Last week, a few nerds at Big Nerd Ranch attended the 2018 Android Dev Summit . While the conference covered multiple topics, the biggest piece of news was support for foldable devices.
Foldables provide a new user experience - while folded, apps on the the device should prioritize quick and easy access. Users can then unfold a device to get a tablet-like experience with more info and context for the current activity. Samsung unveiled mockups for device that will go on sale in 2019 that has one window when folded but can display up to three when unfolded. The unfolded display will contain one large screen and up to two more smaller screens on the side, allowing the user to move activities across these screens. It’s important to note though that any foldable device will be able to choose how many windows activities can display on.
The first concept that Google introduced is “screen continuity” - where the user should be able to seamlessly continue what they’re doing after they fold or unfold the device. If the device is unfolded, the user will be able to dive deeper into the current task. So as a developer, how will you handle screen continuity? The good news is that the guidelines and APIs for this already exist!
Whenever a device is folded or unfolded, a configuration change will fire in the displayed activities. Android gives you tools to handle state during configuration changes, such as when the device is rotated or if the window size changes.
By default, an activity that receives a configuration change will restart - which is not ideal.
To handle the configuration change without restarting you can use the
android:configChanges attribute and declare
resizableActivity=true in your manifest.
If your app targets API level 24 and you do not specify a value for this attribute,
resizableActivity will default to true.
Then to properly handle the configuration change, you’ll want to override the
onConfigChange callback in your activity.
ConstraintLayout can also be a useful tool for dealing with resizable activities, which is covered in detail by the Android App Resizing for Chrome OS codelab.
If you choose not to handle configuration changes yourself, you can rely on the activity restarting and use the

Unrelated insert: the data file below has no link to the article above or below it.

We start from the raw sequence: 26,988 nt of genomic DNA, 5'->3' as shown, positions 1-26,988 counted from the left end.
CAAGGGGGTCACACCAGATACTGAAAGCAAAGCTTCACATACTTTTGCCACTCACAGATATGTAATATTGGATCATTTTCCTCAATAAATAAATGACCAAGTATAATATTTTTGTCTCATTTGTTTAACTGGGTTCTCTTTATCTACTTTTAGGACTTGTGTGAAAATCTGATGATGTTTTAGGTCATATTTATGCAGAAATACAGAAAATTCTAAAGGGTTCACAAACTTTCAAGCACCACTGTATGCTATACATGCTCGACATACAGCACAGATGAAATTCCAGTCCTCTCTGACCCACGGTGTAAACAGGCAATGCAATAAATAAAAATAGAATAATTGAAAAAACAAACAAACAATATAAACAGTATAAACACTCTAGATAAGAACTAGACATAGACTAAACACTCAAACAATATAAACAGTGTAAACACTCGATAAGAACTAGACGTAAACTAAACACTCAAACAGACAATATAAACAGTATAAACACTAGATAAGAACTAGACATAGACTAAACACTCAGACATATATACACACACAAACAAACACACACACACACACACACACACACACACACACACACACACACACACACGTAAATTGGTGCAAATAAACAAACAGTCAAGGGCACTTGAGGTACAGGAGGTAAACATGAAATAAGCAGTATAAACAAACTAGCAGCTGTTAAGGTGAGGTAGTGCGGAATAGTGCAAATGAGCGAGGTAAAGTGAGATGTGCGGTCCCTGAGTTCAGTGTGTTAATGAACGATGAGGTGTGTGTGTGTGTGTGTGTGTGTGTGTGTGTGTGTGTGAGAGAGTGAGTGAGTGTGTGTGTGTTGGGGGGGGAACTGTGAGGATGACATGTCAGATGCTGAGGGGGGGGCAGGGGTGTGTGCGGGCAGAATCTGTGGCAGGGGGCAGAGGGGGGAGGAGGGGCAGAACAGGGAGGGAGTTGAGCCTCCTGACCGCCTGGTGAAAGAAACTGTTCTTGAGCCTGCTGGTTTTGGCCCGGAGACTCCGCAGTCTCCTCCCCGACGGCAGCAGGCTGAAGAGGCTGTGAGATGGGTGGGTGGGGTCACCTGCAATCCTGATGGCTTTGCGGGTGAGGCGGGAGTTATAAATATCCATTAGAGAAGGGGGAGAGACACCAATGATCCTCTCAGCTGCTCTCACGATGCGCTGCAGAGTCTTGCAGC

onSaveInstanceState callbacks to handle configuration changes. ViewModels can also be used to persist data across the Activity lifecycle.
Currently in a multi-window environment, the activity the user last touched is in the resumed state, while all other visible activities are in the paused state. The current behavior is documented in the Android docs. However, Google announced that starting in Android Q all activities will remain in the resumed state in a multi-window environment.
This is in large part because Google noticed it was not clear to users why some activities were in less interactive states in a multi-window environment and that apps weren’t properly handling the paused state.
While in the paused state, an activity could still be visible to the user, but some apps would not respect that behavior and instead started to tear down the activity in the
So while in the paused state, some activities displaying video might pause, or activities with real time chat may stop listening for new messages.
For apps that want to use the new multi-resume mode in Android P, they can opt in by adding the following meta-data to the Android Manifest:
<meta-data android:name="android.allow_multiple_resumed_activities" android:value="true">
However the device OEM must also opt in for multi-resume mode to occur and currently no devices do. This is to prevent breaking changes for apps and devices that can’t properly handle multiple activities in the resumed state.
If an app launches activities in multiple tasks, a user can view these activities side by side in a multi-window environment. With the possibility of apps having multiple activities in the resumed state, one gotcha to look out for is your app or any dependencies attempting to hold a reference to “the only” resumed activity, since now there can be more than one!
Another thing to be cautious about is accessing shared state across your application.
Instead of having a